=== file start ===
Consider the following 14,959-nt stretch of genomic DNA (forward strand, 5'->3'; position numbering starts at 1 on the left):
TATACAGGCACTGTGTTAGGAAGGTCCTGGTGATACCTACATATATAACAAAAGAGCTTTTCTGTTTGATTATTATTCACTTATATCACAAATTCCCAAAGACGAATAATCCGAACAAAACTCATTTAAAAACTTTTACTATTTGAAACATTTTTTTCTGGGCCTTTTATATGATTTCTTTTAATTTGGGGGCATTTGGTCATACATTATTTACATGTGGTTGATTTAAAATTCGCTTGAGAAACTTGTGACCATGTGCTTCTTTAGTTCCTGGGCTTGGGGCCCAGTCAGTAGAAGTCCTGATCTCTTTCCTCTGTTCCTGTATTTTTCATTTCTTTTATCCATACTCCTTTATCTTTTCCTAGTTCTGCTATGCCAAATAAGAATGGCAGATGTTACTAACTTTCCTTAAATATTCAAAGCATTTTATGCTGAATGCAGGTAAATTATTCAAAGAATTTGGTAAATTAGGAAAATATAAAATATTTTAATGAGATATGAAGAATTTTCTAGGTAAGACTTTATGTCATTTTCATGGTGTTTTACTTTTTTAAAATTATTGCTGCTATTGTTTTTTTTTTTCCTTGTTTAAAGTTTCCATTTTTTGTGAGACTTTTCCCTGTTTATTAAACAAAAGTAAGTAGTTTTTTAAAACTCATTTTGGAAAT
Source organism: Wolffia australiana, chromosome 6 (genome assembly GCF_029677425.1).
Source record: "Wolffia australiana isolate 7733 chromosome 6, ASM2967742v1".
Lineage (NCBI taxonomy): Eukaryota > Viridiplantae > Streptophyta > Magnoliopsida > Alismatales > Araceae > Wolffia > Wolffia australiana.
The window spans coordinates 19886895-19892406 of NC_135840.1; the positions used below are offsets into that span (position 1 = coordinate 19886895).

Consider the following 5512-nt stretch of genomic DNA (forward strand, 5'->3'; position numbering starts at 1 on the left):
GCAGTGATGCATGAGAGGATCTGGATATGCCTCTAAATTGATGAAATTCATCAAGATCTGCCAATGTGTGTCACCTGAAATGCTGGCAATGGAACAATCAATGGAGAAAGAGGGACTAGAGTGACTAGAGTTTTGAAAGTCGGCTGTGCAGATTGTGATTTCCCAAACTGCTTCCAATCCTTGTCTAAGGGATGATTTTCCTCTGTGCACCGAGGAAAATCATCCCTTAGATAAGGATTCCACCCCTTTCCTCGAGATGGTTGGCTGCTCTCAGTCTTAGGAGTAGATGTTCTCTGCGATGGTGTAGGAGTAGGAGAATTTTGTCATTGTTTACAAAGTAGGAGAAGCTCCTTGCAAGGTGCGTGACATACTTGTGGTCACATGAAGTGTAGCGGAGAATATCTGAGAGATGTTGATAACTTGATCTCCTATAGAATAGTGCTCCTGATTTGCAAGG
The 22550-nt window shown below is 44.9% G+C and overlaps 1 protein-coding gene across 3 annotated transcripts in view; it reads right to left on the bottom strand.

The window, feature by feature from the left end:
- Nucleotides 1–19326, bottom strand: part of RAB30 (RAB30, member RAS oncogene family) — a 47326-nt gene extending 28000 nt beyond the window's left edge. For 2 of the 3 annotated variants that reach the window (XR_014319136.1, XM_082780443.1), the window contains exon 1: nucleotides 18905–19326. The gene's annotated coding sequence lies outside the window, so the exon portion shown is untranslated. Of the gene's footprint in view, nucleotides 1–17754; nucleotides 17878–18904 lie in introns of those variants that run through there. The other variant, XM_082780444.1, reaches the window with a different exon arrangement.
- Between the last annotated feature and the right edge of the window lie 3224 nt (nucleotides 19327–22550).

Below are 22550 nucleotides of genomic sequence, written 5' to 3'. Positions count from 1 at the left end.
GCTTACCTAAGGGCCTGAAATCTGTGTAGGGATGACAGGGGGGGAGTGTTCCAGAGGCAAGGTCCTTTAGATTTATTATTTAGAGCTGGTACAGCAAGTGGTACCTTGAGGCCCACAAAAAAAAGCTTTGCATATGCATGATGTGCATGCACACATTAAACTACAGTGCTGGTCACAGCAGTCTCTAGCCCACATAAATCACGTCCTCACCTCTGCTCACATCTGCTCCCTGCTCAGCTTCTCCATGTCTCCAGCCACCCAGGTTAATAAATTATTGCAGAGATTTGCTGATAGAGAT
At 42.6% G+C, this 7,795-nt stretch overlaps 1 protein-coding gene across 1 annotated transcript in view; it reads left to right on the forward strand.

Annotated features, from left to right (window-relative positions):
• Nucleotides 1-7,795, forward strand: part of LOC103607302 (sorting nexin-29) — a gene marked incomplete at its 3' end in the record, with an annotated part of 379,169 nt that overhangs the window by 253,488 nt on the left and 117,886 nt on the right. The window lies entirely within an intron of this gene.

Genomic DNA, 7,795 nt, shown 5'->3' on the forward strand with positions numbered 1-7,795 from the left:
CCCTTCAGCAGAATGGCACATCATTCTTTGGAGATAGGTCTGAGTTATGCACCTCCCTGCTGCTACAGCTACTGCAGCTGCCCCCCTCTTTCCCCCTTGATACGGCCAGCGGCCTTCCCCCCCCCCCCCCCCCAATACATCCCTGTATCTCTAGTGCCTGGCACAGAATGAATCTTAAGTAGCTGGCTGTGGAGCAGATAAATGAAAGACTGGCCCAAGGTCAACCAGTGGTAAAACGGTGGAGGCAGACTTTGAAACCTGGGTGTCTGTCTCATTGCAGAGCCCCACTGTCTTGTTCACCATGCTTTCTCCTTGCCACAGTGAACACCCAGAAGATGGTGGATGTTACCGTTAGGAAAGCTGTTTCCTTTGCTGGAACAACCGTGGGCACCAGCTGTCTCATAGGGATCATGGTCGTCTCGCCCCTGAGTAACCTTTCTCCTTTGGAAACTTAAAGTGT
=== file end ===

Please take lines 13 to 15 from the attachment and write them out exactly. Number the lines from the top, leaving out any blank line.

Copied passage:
Below are 22550 nucleotides of genomic sequence, written 5' to 3'. Positions count from 1 at the left end.
GCTTACCTAAGGGCCTGAAATCTGTGTAGGGATGACAGGGGGGGAGTGTTCCAGAGGCAAGGTCCTTTAGATTTATTATTTAGAGCTGGTACAGCAAGTGGTACCTTGAGGCCCACAAAAAAAAGCTTTGCATATGCATGATGTGCATGCACACATTAAACTACAGTGCTGGTCACAGCAGTCTCTAGCCCACATAAATCACGTCCTCACCTCTGCTCACATCTGCTCCCTGCTCAGCTTCTCCATGTCTCCAGCCACCCAGGTTAATAAATTATTGCAGAGATTTGCTGATAGAGAT
At 42.6% G+C, this 7,795-nt stretch overlaps 1 protein-coding gene across 1 annotated transcript in view; it reads left to right on the forward strand.